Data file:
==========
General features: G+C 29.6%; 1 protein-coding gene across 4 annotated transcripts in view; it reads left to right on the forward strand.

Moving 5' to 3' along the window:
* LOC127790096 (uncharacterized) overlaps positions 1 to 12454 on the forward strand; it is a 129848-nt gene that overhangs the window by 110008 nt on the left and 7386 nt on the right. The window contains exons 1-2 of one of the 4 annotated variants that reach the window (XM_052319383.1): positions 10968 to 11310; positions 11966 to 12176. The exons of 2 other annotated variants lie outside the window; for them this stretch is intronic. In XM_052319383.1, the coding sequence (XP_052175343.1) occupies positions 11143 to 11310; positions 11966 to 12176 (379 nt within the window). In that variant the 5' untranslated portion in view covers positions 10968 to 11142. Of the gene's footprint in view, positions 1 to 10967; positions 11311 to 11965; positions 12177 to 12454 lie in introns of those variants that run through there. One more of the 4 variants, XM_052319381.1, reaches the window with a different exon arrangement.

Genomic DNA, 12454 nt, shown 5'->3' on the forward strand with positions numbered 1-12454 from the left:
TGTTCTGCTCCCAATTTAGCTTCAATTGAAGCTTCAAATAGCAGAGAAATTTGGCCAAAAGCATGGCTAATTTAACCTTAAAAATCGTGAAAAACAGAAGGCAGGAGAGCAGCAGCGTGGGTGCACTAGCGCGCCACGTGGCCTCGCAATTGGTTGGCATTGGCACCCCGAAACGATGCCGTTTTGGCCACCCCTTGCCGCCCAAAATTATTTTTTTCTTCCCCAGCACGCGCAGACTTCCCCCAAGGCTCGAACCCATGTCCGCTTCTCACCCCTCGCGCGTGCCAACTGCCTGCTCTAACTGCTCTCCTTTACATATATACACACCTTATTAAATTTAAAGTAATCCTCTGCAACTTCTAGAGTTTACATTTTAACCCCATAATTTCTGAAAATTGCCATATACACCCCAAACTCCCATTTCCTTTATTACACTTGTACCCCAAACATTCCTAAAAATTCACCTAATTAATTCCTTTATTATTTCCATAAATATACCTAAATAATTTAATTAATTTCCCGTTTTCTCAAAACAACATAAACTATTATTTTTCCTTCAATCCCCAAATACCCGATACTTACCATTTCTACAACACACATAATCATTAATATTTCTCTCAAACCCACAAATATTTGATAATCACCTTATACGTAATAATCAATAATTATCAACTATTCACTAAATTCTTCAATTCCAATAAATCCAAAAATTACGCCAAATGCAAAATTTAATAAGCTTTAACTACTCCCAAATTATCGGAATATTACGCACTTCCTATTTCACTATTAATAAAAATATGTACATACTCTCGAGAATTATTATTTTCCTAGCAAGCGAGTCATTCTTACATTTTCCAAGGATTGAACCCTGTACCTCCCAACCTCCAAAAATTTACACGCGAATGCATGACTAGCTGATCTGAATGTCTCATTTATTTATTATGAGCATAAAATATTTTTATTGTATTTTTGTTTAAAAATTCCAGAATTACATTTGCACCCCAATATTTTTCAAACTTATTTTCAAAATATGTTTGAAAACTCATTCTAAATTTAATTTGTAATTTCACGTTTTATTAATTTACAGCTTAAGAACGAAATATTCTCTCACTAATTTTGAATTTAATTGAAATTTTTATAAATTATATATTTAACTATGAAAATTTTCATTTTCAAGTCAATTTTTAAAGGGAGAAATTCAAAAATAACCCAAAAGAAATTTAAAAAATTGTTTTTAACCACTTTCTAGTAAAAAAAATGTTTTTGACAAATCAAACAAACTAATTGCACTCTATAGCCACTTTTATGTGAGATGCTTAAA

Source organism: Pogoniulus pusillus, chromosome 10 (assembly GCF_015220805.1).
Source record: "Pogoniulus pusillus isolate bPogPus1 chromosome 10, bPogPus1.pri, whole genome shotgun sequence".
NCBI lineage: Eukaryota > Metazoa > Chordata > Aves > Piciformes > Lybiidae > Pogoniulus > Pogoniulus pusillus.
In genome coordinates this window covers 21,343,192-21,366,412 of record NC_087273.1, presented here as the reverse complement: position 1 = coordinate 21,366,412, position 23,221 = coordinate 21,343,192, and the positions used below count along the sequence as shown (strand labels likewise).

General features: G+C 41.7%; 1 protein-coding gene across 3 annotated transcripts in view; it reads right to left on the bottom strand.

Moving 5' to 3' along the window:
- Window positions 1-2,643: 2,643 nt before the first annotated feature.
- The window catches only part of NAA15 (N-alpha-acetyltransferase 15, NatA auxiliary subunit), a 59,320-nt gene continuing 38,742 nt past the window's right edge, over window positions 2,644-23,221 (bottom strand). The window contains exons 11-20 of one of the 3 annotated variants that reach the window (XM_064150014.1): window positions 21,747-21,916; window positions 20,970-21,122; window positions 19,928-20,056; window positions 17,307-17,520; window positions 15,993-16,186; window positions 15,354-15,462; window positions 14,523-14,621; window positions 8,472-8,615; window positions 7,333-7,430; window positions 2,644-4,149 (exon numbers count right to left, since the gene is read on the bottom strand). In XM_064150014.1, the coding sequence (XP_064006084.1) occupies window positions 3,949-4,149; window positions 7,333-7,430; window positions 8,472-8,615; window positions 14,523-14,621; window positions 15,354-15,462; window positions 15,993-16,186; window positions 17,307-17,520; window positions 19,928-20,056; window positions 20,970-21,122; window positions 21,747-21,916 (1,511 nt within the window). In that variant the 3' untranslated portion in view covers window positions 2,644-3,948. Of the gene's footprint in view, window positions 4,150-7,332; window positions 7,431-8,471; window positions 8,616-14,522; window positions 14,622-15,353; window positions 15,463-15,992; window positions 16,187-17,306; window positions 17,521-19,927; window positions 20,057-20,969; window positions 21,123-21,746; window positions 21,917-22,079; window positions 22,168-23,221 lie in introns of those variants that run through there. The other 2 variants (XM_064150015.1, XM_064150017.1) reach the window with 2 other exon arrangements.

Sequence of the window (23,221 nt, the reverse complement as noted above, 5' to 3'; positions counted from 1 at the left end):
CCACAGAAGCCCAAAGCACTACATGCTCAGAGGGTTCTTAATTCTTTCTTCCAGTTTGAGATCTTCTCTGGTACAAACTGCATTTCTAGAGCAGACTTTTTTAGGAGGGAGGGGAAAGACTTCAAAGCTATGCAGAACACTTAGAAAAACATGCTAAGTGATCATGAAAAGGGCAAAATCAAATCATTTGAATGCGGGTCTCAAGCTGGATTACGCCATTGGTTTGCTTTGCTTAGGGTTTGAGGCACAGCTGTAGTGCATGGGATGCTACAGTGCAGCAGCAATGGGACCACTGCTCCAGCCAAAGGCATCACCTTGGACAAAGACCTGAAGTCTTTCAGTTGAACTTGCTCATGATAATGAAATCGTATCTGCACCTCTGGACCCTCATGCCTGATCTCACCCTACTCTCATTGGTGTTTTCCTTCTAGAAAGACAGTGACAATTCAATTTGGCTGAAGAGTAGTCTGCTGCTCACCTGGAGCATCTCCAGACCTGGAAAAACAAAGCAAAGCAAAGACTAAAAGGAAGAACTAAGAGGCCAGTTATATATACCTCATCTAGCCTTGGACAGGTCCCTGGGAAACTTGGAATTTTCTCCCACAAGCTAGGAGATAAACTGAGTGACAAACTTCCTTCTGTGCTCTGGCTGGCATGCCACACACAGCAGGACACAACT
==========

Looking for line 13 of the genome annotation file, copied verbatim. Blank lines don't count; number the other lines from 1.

- The window catches only part of NAA15 (N-alpha-acetyltransferase 15, NatA auxiliary subunit), a 59,320-nt gene continuing 38,742 nt past the window's right edge, over window positions 2,644-23,221 (bottom strand). The window contains exons 11-20 of one of the 3 annotated variants that reach the window (XM_064150014.1): window positions 21,747-21,916; window positions 20,970-21,122; window positions 19,928-20,056; window positions 17,307-17,520; window positions 15,993-16,186; window positions 15,354-15,462; window positions 14,523-14,621; window positions 8,472-8,615; window positions 7,333-7,430; window positions 2,644-4,149 (exon numbers count right to left, since the gene is read on the bottom strand). In XM_064150014.1, the coding sequence (XP_064006084.1) occupies window positions 3,949-4,149; window positions 7,333-7,430; window positions 8,472-8,615; window positions 14,523-14,621; window positions 15,354-15,462; window positions 15,993-16,186; window positions 17,307-17,520; window positions 19,928-20,056; window positions 20,970-21,122; window positions 21,747-21,916 (1,511 nt within the window). In that variant the 3' untranslated portion in view covers window positions 2,644-3,948. Of the gene's footprint in view, window positions 4,150-7,332; window positions 7,431-8,471; window positions 8,616-14,522; window positions 14,622-15,353; window positions 15,463-15,992; window positions 16,187-17,306; window positions 17,521-19,927; window positions 20,057-20,969; window positions 21,123-21,746; window positions 21,917-22,079; window positions 22,168-23,221 lie in introns of those variants that run through there. The other 2 variants (XM_064150015.1, XM_064150017.1) reach the window with 2 other exon arrangements.